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Truly safe?



  • Stever@EdmundsStever@Edmunds YooperlandPosts: 38,919
    It's cultural.

    "For the most part, the driving reality prevails and drivers use their expertise and best judgment to navigate safely.

    •high-intensity drivers use their own judgment about the rate of speed to travel, constantly adjusting based on traffic conditions

    •high-intensity drivers seek to accommodate.

    •Most of those who drive high-traffic freeways regularly are highly proficient drivers.

    •practice defensive driving with predominant thought given to driving needs, the road and other drivers"

    Creating A Safety Culture (AutoObserver)
  • fintailfintail Posts: 32,890
    That might explain why so many around here act like they have been lobotomized once they get on a freeway - they don't do it enough.

    I'd say many of us on this site are "high intensity" drivers, myself included. I'm far from perfect, but I pay attention to everything continuously, and the lack of crashes and tickets on my record can't be out of coincidence.
  • Stever@EdmundsStever@Edmunds YooperlandPosts: 38,919
    edited May 2011
    I'm far from perfect

    You'll get better as you get closer to my age. :D

    "With age we know that people generally make more appropriate decisions in the vehicle. They self regulate and take themselves out of situations where they perceive the risk is high. That includes not driving at night, avoiding left turns, driving during non–rush hour periods. In essence, they make themselves safer drivers by taking less risk. In younger groups, what we see is they don't have that level of judgment. They're “invincible,” per se."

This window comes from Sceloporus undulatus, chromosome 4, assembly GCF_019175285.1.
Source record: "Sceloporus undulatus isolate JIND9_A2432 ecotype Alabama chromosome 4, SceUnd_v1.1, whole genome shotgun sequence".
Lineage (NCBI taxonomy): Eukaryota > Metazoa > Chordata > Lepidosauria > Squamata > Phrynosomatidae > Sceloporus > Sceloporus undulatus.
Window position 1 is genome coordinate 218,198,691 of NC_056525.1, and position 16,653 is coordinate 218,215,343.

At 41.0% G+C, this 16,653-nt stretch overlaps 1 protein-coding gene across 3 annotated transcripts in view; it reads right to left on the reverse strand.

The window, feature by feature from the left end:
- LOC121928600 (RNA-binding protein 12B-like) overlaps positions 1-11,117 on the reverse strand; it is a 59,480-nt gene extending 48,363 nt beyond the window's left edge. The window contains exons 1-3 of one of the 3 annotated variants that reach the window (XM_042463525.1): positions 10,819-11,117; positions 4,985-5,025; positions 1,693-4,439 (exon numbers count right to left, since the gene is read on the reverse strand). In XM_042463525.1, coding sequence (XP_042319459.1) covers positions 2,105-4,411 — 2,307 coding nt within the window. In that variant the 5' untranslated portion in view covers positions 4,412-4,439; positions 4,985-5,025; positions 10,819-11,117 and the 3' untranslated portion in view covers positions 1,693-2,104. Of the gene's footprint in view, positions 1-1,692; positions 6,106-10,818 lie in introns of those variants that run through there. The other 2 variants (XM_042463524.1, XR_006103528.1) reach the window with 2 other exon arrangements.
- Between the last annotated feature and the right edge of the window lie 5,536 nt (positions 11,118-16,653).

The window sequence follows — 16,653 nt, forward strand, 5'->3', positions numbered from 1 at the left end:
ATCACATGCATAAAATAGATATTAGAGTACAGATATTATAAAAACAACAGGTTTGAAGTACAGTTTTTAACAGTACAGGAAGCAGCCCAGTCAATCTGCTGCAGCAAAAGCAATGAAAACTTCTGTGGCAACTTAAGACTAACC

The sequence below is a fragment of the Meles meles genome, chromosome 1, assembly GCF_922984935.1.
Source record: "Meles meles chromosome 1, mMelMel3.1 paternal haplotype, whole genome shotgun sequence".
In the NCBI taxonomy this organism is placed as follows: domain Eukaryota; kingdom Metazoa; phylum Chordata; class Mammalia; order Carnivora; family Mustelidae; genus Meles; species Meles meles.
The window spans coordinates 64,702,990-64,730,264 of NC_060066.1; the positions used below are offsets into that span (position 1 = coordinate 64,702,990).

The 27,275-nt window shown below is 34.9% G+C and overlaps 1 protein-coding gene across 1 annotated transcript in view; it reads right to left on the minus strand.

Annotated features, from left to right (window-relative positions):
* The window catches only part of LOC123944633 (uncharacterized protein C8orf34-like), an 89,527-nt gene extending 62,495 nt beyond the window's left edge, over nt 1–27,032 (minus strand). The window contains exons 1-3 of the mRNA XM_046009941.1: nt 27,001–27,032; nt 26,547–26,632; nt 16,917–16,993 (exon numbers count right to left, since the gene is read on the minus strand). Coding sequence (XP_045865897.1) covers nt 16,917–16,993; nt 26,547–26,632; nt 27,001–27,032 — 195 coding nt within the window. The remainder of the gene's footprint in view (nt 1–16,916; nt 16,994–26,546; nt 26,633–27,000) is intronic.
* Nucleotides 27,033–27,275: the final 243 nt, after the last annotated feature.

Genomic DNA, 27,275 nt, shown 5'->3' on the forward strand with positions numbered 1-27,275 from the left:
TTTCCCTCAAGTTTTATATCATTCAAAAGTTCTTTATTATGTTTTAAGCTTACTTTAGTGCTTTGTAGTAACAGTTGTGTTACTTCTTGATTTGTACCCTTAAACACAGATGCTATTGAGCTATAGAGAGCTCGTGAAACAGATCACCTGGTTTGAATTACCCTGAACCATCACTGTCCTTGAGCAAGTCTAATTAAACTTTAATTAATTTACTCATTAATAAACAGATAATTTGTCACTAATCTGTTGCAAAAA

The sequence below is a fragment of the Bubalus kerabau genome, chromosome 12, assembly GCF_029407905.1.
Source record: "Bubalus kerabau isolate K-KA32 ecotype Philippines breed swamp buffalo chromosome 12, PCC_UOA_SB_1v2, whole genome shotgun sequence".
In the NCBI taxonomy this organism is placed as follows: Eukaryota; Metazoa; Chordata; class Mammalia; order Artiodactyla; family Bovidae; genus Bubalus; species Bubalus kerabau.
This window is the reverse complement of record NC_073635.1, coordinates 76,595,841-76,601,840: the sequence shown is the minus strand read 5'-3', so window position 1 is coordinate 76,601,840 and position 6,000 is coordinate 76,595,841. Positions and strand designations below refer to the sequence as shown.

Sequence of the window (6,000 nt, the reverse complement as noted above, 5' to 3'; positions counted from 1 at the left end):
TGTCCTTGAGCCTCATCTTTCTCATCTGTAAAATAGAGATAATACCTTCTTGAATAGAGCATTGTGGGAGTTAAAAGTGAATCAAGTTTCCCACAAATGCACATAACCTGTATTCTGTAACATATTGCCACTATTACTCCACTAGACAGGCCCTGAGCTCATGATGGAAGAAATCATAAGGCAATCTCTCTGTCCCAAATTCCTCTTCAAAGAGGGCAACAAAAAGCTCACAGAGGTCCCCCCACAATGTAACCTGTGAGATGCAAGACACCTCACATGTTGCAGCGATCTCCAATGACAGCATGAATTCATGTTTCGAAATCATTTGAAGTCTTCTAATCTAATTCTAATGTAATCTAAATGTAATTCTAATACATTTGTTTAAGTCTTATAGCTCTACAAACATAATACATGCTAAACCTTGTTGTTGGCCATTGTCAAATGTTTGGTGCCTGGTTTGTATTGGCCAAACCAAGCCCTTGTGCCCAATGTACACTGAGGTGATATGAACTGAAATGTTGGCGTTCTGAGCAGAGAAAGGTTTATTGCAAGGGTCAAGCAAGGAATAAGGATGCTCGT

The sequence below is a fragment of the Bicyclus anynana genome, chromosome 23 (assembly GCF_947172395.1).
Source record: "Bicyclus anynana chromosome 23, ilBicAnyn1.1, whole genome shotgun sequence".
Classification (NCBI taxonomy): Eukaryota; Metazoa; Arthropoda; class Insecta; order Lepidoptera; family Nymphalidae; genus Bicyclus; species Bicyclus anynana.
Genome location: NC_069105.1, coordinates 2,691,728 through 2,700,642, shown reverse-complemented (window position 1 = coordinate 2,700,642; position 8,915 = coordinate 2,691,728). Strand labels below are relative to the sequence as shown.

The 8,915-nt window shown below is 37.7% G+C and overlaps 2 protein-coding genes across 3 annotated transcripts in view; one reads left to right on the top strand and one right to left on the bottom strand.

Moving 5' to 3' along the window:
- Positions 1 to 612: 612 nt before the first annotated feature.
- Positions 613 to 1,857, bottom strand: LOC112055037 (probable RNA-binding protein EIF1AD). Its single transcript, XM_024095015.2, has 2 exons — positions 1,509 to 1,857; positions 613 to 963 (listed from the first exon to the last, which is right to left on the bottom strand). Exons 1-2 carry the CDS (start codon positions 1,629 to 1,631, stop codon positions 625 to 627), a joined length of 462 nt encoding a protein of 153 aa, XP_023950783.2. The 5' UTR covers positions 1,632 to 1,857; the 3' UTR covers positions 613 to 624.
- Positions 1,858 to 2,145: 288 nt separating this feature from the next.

Confronting 'Age' Of Driver Distraction At MIT (AutoObserver)
  • fintailfintail Posts: 32,890
    edited May 2011
    Driving at night, left turns, and driving in traffic are especially risky? Those who think so need to limit their driving to Sundays before noon :shades:

    I guess not driving at all is the best way to have less incidents.

    I don't know if the civil war vet in his pristine 20 year old Caddy going 55 in the left lane of a 60 with traffic flying around him is making an appropriate decision - something that seems to come with age.

    It's going to be scary as hell in about 20 years when the boomers get to be elderly, but won't have the ability to admit it. Many also seem to have more money than they deserve, which means behemoth motorhomes and poserfied Harleys will be even more of a problem.
  • Stever@EdmundsStever@Edmunds YooperlandPosts: 38,919
    edited May 2011
    The only wreck I ever had was in a Datsun wagon back in the late 70's in my Memphis years.

    I pulled out of a BBQ joint going left on a four lane and hit a car in the fender. Ruined my dinner.

    The car was a nice pristine Cadillac driven by a woman toting her grandkids somewhere. :shades:

    I was around 27 at the time, and I've tried to avoid unprotected left turns ever since, especially on busier streets.
  • fintailfintail Posts: 32,890
    I'd blame the food or the car :shades:

    I've never had a problem with left turns on 4+ lane roads, but they aren't the most common here in the land of congestion and divided roads.
  • Stever@EdmundsStever@Edmunds YooperlandPosts: 38,919
    edited May 2011
    I hate them. There's a reason UPS drivers make three right turns to get where they are going. (ABC)
  • lemkolemko Posts: 15,067
    I don't know if the civil war vet in his pristine 20 year old Caddy going 55 in the left lane of a 60 with traffic flying around him is making an appropriate decision